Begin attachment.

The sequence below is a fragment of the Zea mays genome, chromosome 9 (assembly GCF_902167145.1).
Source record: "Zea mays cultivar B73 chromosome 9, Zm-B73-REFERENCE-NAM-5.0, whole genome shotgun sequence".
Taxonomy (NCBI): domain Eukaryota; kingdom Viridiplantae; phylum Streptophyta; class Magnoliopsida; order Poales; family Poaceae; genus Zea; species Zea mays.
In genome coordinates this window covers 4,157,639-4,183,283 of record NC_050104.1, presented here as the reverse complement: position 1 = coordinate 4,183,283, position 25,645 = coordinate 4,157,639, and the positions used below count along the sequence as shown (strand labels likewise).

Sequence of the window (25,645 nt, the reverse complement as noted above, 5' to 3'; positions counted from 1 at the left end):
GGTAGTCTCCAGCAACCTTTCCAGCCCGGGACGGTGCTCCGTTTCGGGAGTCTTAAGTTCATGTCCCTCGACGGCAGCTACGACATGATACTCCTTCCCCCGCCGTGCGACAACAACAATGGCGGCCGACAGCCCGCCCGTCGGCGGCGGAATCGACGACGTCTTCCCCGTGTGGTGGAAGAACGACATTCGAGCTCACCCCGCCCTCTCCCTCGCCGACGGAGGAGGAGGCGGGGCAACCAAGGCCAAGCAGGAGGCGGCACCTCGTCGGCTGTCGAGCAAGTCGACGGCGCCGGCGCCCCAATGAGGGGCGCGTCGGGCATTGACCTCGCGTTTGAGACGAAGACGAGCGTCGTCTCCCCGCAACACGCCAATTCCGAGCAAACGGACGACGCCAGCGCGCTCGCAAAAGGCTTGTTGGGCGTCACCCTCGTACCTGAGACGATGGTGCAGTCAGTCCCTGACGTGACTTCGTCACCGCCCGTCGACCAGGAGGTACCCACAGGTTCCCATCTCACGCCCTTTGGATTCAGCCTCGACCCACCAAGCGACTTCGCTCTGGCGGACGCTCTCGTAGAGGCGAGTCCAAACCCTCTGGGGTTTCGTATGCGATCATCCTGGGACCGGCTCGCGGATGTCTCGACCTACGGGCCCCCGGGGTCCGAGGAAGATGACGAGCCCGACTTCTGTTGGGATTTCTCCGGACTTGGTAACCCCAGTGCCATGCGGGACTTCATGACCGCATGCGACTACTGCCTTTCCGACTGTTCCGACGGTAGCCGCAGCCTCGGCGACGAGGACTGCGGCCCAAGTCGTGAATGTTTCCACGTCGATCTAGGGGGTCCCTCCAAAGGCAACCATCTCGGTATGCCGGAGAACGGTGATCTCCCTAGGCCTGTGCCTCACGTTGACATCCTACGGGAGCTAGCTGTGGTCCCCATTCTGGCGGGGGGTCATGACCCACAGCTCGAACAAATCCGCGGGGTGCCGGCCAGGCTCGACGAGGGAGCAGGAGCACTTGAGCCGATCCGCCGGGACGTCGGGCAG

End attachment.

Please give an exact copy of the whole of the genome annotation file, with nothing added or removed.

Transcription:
The sequence below is a fragment of the Zea mays genome, chromosome 9 (assembly GCF_902167145.1).
Source record: "Zea mays cultivar B73 chromosome 9, Zm-B73-REFERENCE-NAM-5.0, whole genome shotgun sequence".
Taxonomy (NCBI): domain Eukaryota; kingdom Viridiplantae; phylum Streptophyta; class Magnoliopsida; order Poales; family Poaceae; genus Zea; species Zea mays.
In genome coordinates this window covers 4,157,639-4,183,283 of record NC_050104.1, presented here as the reverse complement: position 1 = coordinate 4,183,283, position 25,645 = coordinate 4,157,639, and the positions used below count along the sequence as shown (strand labels likewise).

Sequence of the window (25,645 nt, the reverse complement as noted above, 5' to 3'; positions counted from 1 at the left end):
GGTAGTCTCCAGCAACCTTTCCAGCCCGGGACGGTGCTCCGTTTCGGGAGTCTTAAGTTCATGTCCCTCGACGGCAGCTACGACATGATACTCCTTCCCCCGCCGTGCGACAACAACAATGGCGGCCGACAGCCCGCCCGTCGGCGGCGGAATCGACGACGTCTTCCCCGTGTGGTGGAAGAACGACATTCGAGCTCACCCCGCCCTCTCCCTCGCCGACGGAGGAGGAGGCGGGGCAACCAAGGCCAAGCAGGAGGCGGCACCTCGTCGGCTGTCGAGCAAGTCGACGGCGCCGGCGCCCCAATGAGGGGCGCGTCGGGCATTGACCTCGCGTTTGAGACGAAGACGAGCGTCGTCTCCCCGCAACACGCCAATTCCGAGCAAACGGACGACGCCAGCGCGCTCGCAAAAGGCTTGTTGGGCGTCACCCTCGTACCTGAGACGATGGTGCAGTCAGTCCCTGACGTGACTTCGTCACCGCCCGTCGACCAGGAGGTACCCACAGGTTCCCATCTCACGCCCTTTGGATTCAGCCTCGACCCACCAAGCGACTTCGCTCTGGCGGACGCTCTCGTAGAGGCGAGTCCAAACCCTCTGGGGTTTCGTATGCGATCATCCTGGGACCGGCTCGCGGATGTCTCGACCTACGGGCCCCCGGGGTCCGAGGAAGATGACGAGCCCGACTTCTGTTGGGATTTCTCCGGACTTGGTAACCCCAGTGCCATGCGGGACTTCATGACCGCATGCGACTACTGCCTTTCCGACTGTTCCGACGGTAGCCGCAGCCTCGGCGACGAGGACTGCGGCCCAAGTCGTGAATGTTTCCACGTCGATCTAGGGGGTCCCTCCAAAGGCAACCATCTCGGTATGCCGGAGAACGGTGATCTCCCTAGGCCTGTGCCTCACGTTGACATCCTACGGGAGCTAGCTGTGGTCCCCATTCTGGCGGGGGGTCATGACCCACAGCTCGAACAAATCCGCGGGGTGCCGGCCAGGCTCGACGAGGGAGCAGGAGCACTTGAGCCGATCCGCCGGGACGTCGGGCAG